Strong community is built on volunteerism

Amy Clickner

vol≤un≤teer

/ˌvälənˈtir/

noun a person who freely offers to take part in an enterprise or undertake a task.

Last week, I had the pleasure of presenting to the Ishpeming Rotary Club. What you may not know is that Rotary was one of the places I “cut my teeth” in the volunteer world. From chairing Seafood Fest with my good Rotarian friend, Dr. Chris Wilkinson, to presiding as president one year, I truly believe I “took” more than I gave with what I learned about leadership and service.

While the saying goes “love makes the world go ’round” I would argue that so do volunteers. Think about it. How often do you interact with a volunteer or volunteer yourself?

In our community, volunteers are part of what makes us so special. From an event perspective, they would not be possible if it wasn’t for people giving their time. International Food Fest, Relay for Life, Ore to Shore, Iron Range Roll, to name a few, all rely on volunteers.

Let’s look at our school systems. Booster clubs, concession stands, classroom support and chaperones allow parents and other caregivers the opportunity to support their local schools. And for students, a variety of clubs, organizations and elected positions give them a taste of giving back even before adulthood. Northern Michigan University provides students with ample volunteer opportunities including the Superior Edge program that has a component of becoming an engaged, involved citizen.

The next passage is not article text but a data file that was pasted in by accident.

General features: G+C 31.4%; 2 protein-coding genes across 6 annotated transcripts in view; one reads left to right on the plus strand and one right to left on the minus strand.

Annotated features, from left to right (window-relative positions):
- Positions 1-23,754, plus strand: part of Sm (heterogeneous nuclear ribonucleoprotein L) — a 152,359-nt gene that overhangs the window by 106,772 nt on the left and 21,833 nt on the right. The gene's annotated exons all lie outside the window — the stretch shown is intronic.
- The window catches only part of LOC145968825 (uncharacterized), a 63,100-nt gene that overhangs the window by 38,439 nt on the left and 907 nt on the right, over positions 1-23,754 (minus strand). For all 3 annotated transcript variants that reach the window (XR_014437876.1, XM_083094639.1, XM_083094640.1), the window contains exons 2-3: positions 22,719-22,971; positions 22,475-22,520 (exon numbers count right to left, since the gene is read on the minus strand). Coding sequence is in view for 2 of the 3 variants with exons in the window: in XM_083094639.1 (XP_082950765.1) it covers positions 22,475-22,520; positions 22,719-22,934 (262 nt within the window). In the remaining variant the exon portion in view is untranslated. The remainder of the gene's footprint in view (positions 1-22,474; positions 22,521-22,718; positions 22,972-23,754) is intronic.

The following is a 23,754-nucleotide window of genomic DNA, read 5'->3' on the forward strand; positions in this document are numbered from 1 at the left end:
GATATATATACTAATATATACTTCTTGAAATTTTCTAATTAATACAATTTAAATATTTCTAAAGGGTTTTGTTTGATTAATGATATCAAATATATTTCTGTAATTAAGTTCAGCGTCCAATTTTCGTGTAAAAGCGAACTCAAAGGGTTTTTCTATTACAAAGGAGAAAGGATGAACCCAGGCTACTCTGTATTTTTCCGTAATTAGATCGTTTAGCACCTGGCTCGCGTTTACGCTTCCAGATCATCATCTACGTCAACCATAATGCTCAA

The Lake Superior Community Partnership is a nonprofit organization and we have a volunteer board of directors that help lead and support our strategic direction. Our task forces and committees are volunteers and give their time in areas such as the Lake Superior Leadership Academy, transportation, government relations and marketing. Our LSCP Foundation is also surrounded with great volunteer support.

Think of the number of boards and committees in and around the county that are populated with people giving back. United Way, Big Brothers/Big Sisters, various foundations, churches and service clubs all require donated time to be successful.

Oftentimes when we look for organizations to provide our time and talent to, we forget about the public sector or elected positions. Think county board, city/township council, state or federal representatives, school board, planning commission, parks and recreation board and the long list of others required for government to do business. While I realize these types of positions may sound more intimidating, making sure we have strong elected officials serving the needs of our citizens is critical.

So how can you get involved?

¯ Be a guest at a service club meeting

¯ Attend your city council or planning commission meeting

¯ Research organizations in our area that spark your interest

¯ Ask friends, family and coworkers about their involvement

¯ Check out the “Volunteer Opportunities” page of The Mining Journal

¯ Talk to event coordinators and ask how you can help

I would be remiss if I didn’t suggest applying to the Lake Superior Leadership Academy, which is currently recruiting for the Class of 2020! The academy provides you an opportunity to address pertinent community needs, strengthen your leadership abilities and encourage you to personally commit to taking on new leadership roles in the community.

Really, the key is to jump right in and get involved! You will never regret giving your time, talent and treasure to something that betters the community in which you live. Be the example for others to follow.

Editor’s NOTE: Amy Clickner is CEO of the Lake Superior Community Partnership. Her twice-monthly column will address topics of interest to the local business community.